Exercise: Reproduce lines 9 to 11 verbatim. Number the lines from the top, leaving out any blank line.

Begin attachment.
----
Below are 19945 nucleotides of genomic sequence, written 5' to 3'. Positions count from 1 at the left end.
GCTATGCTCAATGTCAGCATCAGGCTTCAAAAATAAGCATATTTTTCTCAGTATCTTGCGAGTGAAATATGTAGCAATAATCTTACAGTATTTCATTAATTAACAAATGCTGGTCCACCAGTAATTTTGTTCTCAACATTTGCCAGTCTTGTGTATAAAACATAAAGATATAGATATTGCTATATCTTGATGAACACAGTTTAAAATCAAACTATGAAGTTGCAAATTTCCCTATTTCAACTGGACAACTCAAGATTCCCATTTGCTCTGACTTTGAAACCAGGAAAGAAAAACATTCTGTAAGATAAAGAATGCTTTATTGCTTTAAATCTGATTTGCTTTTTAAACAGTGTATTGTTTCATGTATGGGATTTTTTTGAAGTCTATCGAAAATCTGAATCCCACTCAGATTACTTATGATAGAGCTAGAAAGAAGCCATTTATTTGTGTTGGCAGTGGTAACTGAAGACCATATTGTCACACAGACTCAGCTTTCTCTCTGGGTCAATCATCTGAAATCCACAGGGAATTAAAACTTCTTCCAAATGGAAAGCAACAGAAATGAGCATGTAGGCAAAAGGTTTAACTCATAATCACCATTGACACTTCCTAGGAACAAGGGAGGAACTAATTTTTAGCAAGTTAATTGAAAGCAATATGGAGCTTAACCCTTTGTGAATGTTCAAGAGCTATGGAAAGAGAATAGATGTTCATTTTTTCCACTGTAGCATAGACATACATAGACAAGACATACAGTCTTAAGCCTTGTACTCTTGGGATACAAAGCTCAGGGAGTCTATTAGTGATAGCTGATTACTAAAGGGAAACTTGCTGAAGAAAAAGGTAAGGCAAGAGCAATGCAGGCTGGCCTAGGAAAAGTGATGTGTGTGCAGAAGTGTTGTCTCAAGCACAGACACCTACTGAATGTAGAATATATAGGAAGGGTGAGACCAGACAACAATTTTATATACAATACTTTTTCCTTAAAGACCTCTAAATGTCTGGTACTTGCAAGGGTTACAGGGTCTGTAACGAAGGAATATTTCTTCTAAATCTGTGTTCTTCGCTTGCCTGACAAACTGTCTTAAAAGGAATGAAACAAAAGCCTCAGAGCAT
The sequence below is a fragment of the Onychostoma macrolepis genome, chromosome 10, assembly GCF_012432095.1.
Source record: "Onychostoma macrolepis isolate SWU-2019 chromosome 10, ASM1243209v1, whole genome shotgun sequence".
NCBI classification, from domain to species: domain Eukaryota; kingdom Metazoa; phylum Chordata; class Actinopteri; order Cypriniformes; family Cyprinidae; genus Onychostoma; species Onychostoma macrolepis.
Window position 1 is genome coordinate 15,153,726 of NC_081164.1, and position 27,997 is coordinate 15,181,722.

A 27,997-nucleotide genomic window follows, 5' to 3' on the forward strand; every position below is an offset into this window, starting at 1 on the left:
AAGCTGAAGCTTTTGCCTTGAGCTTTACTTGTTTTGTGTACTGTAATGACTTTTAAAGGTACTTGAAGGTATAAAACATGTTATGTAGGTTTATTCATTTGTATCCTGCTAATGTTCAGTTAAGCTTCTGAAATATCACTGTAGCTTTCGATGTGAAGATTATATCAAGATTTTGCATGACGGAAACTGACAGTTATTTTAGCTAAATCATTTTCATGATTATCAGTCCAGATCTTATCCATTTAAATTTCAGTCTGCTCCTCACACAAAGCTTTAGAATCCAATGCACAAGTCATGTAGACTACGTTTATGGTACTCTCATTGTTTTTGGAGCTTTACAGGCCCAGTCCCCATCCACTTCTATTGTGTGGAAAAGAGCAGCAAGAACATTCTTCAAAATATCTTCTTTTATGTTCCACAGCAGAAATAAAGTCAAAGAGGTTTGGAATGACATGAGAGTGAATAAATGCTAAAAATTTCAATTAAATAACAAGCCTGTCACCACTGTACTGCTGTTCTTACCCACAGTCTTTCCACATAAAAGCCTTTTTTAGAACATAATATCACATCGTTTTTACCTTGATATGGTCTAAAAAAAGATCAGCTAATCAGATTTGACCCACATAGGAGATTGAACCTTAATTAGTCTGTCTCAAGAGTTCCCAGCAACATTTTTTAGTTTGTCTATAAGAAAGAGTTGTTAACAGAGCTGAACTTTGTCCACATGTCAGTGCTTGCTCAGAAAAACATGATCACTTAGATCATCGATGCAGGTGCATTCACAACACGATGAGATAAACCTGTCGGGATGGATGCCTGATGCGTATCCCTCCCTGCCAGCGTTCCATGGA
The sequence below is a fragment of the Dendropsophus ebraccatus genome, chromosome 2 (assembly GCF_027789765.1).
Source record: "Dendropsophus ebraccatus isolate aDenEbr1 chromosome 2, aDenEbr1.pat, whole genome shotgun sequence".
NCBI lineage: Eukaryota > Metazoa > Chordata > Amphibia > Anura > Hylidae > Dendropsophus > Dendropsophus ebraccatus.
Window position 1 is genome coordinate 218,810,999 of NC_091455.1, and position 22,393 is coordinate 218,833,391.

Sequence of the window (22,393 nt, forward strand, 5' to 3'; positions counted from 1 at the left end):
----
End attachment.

The sequence below is a fragment of the Dendropsophus ebraccatus genome, chromosome 2 (assembly GCF_027789765.1).
Source record: "Dendropsophus ebraccatus isolate aDenEbr1 chromosome 2, aDenEbr1.pat, whole genome shotgun sequence".
NCBI lineage: Eukaryota > Metazoa > Chordata > Amphibia > Anura > Hylidae > Dendropsophus > Dendropsophus ebraccatus.